remaining largely intact after centuries — a tribute to their construction.

The ancient Egyptians understood the significance of mathematics through the very beauty
and symmetry of nature. They used geometry to solve everyday problems.

## Tearing down silos

Increasingly, teacher educators are realizing that we must break away from traditional silos of
courses, disciplines and formal schooling — exactly the opposite of the “back to basics”
approach suggested by populist politicians like new Ontario Premier Doug Ford.

Students benefit from learning experiences that are meaningful, relevant and well-connected
to their own experiences. For that to happen, the people teaching those students must be
prepared to take on new attitudes of reflectiveness and inquisitiveness.

What is necessary is to follow in the footsteps of the great thinkers like Galileo and Newton,
who questioned our perceptions of reality and sought answers from tactile experiences rather
than textbooks or teachers.

Source :

Howe, Edward R. (2018). Let’s teach students why math matters in the real world. [online].
[http://theconversation.com/lets-teach-students-why-math-matters-in-the-real-world-102316].
OPINION :

In my opinion, if we as teachers want Students to benefit from learning experiences that are
meaningful, relevant and well-connected to their own experiences. we must improve our
teaching in accordance with the development of globalism. However, one thing that remains
unchanged is that all great math teachers have certain qualities that distinguish them from
others. These qualities make them produce great results not only for the students but also for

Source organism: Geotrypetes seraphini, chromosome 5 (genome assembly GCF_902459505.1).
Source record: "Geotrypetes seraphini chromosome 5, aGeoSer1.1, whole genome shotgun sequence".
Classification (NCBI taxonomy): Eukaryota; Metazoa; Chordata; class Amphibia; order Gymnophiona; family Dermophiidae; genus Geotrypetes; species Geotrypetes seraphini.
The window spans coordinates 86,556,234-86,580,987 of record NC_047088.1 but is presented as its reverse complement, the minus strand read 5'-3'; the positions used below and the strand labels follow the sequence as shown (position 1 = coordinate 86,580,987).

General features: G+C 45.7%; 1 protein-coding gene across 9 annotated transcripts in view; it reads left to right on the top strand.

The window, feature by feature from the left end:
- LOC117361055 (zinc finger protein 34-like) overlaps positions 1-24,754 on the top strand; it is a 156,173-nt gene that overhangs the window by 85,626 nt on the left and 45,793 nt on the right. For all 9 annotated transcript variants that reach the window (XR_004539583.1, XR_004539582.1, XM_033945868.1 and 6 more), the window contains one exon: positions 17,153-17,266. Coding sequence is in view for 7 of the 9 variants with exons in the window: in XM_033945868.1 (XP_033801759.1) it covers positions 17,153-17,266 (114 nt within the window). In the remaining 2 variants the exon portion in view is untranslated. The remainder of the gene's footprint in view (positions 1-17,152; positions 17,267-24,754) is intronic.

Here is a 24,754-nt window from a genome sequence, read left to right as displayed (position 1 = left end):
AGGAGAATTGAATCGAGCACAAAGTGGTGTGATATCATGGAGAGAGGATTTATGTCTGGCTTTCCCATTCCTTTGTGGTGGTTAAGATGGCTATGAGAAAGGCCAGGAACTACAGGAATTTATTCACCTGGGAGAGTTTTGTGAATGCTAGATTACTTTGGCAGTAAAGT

themselves. Here are the characteristics every great math teacher has :
1. Sound Knowledge of Mathematics
Every great math teacher has an extensive understanding of mathematics. They
undergo a thorough training process in a recognized college or university where they
acquire the knowledge and skills they need to teach learners effectively. Great teachers
do not consult answers at the back of the teacher's guide booklet. They have all the
answers at their fingertips and can help students solve problems instantly.
2. Enganging
Successful math teachers do not force students to follow their approach. Neither do
they assume that they know everything to the point they ignore any form of correction.
Instead, they act as facilitators, allowing the students to offer suggestions and solve
problems differently on their own.
3. Good motivator
They also talk with their students on a regular basis to help them acquire the right
problem-solving skills applicable in the professions they want to enter into. By doing
this, they prevent the students from losing interest and disengaging from studying
mathematics.
4. Constantly Learning
Great math teachers know that they are not perfect. That is why they constantly read
new materials to update their knowledge base. once a great teacher learns about a new
mathematical concept, he lets all the students know about it, leading to effective learning